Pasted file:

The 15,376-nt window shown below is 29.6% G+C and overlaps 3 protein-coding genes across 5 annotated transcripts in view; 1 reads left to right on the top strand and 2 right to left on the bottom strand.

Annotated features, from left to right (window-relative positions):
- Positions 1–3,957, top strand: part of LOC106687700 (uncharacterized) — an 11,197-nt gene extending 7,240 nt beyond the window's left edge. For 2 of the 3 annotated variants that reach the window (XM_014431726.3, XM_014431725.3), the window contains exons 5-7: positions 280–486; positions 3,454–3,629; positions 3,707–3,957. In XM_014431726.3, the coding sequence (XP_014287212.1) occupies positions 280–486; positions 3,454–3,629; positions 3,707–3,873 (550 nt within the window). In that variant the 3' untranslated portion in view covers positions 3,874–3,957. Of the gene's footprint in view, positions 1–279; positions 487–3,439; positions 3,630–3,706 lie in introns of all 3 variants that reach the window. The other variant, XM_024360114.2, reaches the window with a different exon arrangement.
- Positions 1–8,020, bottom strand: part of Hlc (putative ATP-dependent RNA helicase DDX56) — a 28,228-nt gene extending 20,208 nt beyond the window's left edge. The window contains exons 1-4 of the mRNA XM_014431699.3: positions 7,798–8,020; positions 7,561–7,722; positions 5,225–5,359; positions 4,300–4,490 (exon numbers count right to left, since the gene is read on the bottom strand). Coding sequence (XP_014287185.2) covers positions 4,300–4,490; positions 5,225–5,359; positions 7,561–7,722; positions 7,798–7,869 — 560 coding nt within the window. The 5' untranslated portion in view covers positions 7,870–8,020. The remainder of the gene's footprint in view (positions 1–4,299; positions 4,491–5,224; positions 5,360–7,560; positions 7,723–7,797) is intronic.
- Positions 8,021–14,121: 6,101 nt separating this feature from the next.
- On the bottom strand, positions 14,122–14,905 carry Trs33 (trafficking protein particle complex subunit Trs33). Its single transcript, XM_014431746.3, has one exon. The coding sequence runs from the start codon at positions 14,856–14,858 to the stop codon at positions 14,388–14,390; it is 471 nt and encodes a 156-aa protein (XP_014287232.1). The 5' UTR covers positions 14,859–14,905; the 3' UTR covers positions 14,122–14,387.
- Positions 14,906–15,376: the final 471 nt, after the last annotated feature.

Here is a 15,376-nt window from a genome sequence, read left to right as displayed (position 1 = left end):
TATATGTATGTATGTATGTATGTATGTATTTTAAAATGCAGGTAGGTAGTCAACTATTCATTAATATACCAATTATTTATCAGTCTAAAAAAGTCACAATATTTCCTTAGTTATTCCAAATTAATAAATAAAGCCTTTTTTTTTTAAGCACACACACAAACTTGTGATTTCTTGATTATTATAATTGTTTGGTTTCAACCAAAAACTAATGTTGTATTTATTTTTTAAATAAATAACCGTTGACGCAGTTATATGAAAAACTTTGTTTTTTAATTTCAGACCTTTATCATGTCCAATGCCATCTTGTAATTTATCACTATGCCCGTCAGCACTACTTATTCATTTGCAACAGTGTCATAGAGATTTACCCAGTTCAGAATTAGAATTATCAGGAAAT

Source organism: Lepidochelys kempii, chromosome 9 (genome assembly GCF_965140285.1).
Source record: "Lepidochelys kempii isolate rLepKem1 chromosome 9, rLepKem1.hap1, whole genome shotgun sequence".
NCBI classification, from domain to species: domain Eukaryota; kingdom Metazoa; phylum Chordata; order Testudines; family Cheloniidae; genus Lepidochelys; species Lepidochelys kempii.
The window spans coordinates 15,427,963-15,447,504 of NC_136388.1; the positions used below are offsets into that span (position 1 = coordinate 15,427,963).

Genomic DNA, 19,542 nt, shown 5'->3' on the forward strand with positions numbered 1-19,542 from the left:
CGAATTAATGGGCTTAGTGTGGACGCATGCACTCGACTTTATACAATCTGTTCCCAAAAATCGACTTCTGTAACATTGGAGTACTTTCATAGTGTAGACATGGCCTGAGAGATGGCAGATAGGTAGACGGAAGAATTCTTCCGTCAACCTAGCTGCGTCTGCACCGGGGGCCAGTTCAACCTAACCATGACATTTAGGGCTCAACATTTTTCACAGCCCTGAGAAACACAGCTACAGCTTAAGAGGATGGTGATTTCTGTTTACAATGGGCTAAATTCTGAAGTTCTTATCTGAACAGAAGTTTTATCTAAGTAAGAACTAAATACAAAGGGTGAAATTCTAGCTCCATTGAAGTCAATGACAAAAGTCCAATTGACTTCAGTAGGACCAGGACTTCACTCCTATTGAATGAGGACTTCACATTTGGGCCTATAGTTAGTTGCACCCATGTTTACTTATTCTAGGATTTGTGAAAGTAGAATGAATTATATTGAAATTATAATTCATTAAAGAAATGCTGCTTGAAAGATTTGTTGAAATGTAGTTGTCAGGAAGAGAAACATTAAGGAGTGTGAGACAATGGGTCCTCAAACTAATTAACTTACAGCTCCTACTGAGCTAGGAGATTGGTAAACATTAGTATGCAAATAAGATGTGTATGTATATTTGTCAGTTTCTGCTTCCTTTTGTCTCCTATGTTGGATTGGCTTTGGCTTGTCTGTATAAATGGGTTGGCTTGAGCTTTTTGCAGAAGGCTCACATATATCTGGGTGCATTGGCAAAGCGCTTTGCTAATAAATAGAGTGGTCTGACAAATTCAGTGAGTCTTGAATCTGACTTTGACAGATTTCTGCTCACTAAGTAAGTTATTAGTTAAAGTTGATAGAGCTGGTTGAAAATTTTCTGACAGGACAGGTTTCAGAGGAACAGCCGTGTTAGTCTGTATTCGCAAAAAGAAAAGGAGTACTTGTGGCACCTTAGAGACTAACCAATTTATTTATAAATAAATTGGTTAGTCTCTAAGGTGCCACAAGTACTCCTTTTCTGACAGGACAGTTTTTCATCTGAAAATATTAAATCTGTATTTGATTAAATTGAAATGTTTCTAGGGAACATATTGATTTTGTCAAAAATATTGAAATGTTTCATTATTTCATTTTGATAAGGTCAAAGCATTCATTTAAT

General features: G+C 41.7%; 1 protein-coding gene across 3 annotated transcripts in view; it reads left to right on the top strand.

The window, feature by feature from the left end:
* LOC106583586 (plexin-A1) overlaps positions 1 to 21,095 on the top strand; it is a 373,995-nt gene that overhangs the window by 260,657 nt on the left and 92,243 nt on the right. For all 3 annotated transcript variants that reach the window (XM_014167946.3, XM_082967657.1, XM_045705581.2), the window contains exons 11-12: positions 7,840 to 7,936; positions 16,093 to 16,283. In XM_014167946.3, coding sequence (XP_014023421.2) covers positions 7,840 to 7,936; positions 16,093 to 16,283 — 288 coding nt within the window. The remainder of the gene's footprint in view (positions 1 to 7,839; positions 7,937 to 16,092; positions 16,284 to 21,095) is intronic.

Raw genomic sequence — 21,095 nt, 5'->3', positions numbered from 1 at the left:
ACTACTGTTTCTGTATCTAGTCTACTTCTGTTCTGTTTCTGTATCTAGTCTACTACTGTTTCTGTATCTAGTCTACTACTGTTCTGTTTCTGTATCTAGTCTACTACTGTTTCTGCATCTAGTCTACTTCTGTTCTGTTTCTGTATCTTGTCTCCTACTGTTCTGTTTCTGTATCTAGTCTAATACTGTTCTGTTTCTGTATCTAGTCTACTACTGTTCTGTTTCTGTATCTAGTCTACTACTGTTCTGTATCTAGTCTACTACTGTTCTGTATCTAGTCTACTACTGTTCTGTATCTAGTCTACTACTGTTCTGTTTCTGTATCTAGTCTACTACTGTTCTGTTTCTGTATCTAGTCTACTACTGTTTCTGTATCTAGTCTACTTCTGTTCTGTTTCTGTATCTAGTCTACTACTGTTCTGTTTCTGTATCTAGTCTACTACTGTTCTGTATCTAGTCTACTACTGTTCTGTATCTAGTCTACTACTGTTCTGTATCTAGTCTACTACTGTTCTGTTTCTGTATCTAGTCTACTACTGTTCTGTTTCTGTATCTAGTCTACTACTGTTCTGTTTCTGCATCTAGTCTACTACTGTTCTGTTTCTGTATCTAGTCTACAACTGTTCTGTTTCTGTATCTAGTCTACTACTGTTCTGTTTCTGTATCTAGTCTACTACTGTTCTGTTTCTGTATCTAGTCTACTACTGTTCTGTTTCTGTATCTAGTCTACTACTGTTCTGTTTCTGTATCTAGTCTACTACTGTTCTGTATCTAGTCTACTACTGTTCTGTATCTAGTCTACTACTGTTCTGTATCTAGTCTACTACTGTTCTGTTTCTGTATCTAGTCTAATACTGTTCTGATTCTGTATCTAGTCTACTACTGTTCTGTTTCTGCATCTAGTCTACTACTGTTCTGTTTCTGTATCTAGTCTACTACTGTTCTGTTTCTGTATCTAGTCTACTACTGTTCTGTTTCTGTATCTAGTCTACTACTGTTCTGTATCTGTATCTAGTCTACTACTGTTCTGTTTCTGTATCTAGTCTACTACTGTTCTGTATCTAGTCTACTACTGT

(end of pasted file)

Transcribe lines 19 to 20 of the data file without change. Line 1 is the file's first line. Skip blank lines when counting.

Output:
Raw genomic sequence — 21,095 nt, 5'->3', positions numbered from 1 at the left:
ACTACTGTTTCTGTATCTAGTCTACTTCTGTTCTGTTTCTGTATCTAGTCTACTACTGTTTCTGTATCTAGTCTACTACTGTTCTGTTTCTGTATCTAGTCTACTACTGTTTCTGCATCTAGTCTACTTCTGTTCTGTTTCTGTATCTTGTCTCCTACTGTTCTGTTTCTGTATCTAGTCTAATACTGTTCTGTTTCTGTATCTAGTCTACTACTGTTCTGTTTCTGTATCTAGTCTACTACTGTTCTGTATCTAGTCTACTACTGTTCTGTATCTAGTCTACTACTGTTCTGTATCTAGTCTACTACTGTTCTGTTTCTGTATCTAGTCTACTACTGTTCTGTTTCTGTATCTAGTCTACTACTGTTTCTGTATCTAGTCTACTTCTGTTCTGTTTCTGTATCTAGTCTACTACTGTTCTGTTTCTGTATCTAGTCTACTACTGTTCTGTATCTAGTCTACTACTGTTCTGTATCTAGTCTACTACTGTTCTGTATCTAGTCTACTACTGTTCTGTTTCTGTATCTAGTCTACTACTGTTCTGTTTCTGTATCTAGTCTACTACTGTTCTGTTTCTGCATCTAGTCTACTACTGTTCTGTTTCTGTATCTAGTCTACAACTGTTCTGTTTCTGTATCTAGTCTACTACTGTTCTGTTTCTGTATCTAGTCTACTACTGTTCTGTTTCTGTATCTAGTCTACTACTGTTCTGTTTCTGTATCTAGTCTACTACTGTTCTGTTTCTGTATCTAGTCTACTACTGTTCTGTATCTAGTCTACTACTGTTCTGTATCTAGTCTACTACTGTTCTGTATCTAGTCTACTACTGTTCTGTTTCTGTATCTAGTCTAATACTGTTCTGATTCTGTATCTAGTCTACTACTGTTCTGTTTCTGCATCTAGTCTACTACTGTTCTGTTTCTGTATCTAGTCTACTACTGTTCTGTTTCTGTATCTAGTCTACTACTGTTCTGTTTCTGTATCTAGTCTACTACTGTTCTGTATCTGTATCTAGTCTACTACTGTTCTGTTTCTGTATCTAGTCTACTACTGTTCTGTATCTAGTCTACTACTGT